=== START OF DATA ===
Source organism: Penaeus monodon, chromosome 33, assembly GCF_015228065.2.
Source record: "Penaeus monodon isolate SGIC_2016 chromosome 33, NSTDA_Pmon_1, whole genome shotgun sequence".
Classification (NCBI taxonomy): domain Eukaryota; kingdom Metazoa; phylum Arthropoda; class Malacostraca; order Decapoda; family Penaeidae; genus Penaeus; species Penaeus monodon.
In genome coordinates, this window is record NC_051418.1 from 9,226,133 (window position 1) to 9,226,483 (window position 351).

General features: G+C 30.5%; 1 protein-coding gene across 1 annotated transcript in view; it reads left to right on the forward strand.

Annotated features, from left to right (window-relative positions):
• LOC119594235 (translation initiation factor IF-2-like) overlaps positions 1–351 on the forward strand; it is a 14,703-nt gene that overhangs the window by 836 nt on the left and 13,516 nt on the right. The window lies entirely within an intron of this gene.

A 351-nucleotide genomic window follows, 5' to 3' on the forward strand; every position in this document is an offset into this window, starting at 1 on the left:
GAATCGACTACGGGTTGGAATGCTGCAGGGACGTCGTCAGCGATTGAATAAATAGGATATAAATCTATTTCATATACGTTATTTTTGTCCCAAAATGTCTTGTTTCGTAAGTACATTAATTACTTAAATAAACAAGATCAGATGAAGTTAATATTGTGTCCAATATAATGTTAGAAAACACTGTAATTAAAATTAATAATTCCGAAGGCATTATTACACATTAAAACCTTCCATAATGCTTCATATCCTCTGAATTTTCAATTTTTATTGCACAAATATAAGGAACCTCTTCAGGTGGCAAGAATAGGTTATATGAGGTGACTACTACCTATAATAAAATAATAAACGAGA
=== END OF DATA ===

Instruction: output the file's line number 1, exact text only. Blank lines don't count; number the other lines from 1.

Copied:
Source organism: Penaeus monodon, chromosome 33, assembly GCF_015228065.2.